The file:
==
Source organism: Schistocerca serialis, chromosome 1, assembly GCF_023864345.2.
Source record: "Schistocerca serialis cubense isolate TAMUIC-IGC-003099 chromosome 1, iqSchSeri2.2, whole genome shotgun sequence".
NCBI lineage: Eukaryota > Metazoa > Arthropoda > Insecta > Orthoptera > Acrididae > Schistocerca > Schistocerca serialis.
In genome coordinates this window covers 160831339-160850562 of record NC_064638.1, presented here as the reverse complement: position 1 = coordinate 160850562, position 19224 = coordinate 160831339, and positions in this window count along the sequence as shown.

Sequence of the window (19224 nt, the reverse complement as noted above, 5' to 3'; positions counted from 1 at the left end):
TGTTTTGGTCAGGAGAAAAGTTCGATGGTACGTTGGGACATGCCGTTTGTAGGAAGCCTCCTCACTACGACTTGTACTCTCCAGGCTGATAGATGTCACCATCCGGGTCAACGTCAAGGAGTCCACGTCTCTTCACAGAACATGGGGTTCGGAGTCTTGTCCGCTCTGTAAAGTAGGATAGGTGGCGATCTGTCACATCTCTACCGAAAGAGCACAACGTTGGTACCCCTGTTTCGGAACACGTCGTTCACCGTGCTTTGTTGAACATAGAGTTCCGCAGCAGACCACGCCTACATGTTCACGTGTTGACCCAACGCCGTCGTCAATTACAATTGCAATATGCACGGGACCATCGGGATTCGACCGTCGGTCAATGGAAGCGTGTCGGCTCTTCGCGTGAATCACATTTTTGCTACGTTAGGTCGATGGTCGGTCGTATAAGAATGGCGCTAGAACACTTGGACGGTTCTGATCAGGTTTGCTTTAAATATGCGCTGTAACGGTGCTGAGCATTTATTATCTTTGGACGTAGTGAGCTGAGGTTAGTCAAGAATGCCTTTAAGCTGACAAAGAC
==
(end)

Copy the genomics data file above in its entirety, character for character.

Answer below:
Source organism: Schistocerca serialis, chromosome 1, assembly GCF_023864345.2.
Source record: "Schistocerca serialis cubense isolate TAMUIC-IGC-003099 chromosome 1, iqSchSeri2.2, whole genome shotgun sequence".
NCBI lineage: Eukaryota > Metazoa > Arthropoda > Insecta > Orthoptera > Acrididae > Schistocerca > Schistocerca serialis.
In genome coordinates this window covers 160831339-160850562 of record NC_064638.1, presented here as the reverse complement: position 1 = coordinate 160850562, position 19224 = coordinate 160831339, and positions in this window count along the sequence as shown.

Sequence of the window (19224 nt, the reverse complement as noted above, 5' to 3'; positions counted from 1 at the left end):
TGTTTTGGTCAGGAGAAAAGTTCGATGGTACGTTGGGACATGCCGTTTGTAGGAAGCCTCCTCACTACGACTTGTACTCTCCAGGCTGATAGATGTCACCATCCGGGTCAACGTCAAGGAGTCCACGTCTCTTCACAGAACATGGGGTTCGGAGTCTTGTCCGCTCTGTAAAGTAGGATAGGTGGCGATCTGTCACATCTCTACCGAAAGAGCACAACGTTGGTACCCCTGTTTCGGAACACGTCGTTCACCGTGCTTTGTTGAACATAGAGTTCCGCAGCAGACCACGCCTACATGTTCACGTGTTGACCCAACGCCGTCGTCAATTACAATTGCAATATGCACGGGACCATCGGGATTCGACCGTCGGTCAATGGAAGCGTGTCGGCTCTTCGCGTGAATCACATTTTTGCTACGTTAGGTCGATGGTCGGTCGTATAAGAATGGCGCTAGAACACTTGGACGGTTCTGATCAGGTTTGCTTTAAATATGCGCTGTAACGGTGCTGAGCATTTATTATCTTTGGACGTAGTGAGCTGAGGTTAGTCAAGAATGCCTTTAAGCTGACAAAGAC